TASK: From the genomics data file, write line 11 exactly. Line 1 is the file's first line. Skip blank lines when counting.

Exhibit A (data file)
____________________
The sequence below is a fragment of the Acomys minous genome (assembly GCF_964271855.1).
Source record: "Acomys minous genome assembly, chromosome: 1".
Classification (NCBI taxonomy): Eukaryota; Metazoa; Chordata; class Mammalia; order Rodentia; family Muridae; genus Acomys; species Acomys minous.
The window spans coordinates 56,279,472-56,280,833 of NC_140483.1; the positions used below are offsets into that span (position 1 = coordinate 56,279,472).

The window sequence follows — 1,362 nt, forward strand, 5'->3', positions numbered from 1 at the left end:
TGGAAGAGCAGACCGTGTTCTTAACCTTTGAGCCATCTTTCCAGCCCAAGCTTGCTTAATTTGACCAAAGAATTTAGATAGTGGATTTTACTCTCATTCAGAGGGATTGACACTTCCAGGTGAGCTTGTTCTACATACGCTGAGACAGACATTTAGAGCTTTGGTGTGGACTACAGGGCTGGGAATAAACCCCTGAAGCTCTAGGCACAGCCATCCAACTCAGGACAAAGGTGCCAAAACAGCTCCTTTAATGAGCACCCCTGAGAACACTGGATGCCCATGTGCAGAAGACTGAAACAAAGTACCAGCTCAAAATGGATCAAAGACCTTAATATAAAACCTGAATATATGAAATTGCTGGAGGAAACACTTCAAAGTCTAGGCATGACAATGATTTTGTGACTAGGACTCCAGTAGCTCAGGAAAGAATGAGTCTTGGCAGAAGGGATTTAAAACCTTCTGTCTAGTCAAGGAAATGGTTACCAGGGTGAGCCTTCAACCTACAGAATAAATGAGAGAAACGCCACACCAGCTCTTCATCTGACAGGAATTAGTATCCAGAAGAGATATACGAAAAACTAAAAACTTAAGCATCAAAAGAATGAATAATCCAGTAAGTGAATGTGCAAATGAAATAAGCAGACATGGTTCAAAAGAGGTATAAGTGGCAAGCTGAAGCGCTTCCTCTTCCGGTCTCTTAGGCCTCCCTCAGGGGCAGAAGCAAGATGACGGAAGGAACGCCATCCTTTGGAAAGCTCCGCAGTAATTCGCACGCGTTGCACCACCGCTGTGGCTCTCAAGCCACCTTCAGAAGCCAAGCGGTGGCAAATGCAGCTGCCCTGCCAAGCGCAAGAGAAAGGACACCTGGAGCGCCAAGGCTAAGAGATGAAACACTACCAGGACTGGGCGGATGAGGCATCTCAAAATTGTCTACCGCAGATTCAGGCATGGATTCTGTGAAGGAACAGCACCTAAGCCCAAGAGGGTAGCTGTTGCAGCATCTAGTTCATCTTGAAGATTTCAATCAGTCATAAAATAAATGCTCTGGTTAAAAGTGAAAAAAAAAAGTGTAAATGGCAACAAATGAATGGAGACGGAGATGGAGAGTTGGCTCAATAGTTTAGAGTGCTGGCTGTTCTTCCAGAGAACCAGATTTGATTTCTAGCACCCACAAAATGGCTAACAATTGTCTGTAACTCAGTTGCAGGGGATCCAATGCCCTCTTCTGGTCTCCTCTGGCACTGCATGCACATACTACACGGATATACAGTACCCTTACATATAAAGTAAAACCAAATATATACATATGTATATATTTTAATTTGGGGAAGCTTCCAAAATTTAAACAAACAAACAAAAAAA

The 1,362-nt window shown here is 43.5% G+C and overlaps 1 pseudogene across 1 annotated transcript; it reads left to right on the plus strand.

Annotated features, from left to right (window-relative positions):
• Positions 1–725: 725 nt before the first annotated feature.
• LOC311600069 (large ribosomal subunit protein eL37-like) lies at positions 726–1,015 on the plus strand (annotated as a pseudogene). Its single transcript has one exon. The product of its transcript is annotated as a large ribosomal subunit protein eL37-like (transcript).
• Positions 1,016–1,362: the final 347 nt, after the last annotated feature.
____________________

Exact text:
• Positions 1,016–1,362: the final 347 nt, after the last annotated feature.